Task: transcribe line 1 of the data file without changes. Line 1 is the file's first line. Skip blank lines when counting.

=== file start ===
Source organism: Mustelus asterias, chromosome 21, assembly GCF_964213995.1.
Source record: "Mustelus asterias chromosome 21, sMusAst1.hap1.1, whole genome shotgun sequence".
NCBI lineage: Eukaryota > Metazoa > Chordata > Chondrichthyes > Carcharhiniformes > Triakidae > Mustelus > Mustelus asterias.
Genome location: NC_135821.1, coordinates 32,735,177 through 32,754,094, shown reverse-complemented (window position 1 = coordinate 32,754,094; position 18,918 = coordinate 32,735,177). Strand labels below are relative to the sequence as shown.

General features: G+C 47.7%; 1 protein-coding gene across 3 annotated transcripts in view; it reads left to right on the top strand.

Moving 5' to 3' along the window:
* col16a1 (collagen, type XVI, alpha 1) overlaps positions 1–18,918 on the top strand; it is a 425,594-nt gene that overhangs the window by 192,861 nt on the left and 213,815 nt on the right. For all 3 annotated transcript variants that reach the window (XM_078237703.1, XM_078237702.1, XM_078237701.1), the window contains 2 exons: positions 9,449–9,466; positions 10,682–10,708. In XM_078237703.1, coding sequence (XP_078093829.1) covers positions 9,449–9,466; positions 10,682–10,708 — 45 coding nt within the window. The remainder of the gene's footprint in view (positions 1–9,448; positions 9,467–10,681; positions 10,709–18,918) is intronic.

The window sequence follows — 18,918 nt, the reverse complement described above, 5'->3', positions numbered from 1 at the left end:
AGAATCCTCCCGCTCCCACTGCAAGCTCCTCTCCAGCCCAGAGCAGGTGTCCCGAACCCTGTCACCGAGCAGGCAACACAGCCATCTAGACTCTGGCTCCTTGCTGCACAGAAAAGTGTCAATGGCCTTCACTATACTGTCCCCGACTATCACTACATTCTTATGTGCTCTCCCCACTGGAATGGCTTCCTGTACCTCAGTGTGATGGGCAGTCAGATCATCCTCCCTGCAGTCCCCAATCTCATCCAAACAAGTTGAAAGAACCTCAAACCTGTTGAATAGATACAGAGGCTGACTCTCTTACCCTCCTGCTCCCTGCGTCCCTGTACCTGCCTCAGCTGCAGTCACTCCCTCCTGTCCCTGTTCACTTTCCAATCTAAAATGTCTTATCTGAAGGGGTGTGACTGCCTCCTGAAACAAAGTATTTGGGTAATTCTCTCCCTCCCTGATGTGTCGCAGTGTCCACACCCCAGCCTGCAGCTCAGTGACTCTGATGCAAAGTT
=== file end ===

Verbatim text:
Source organism: Mustelus asterias, chromosome 21, assembly GCF_964213995.1.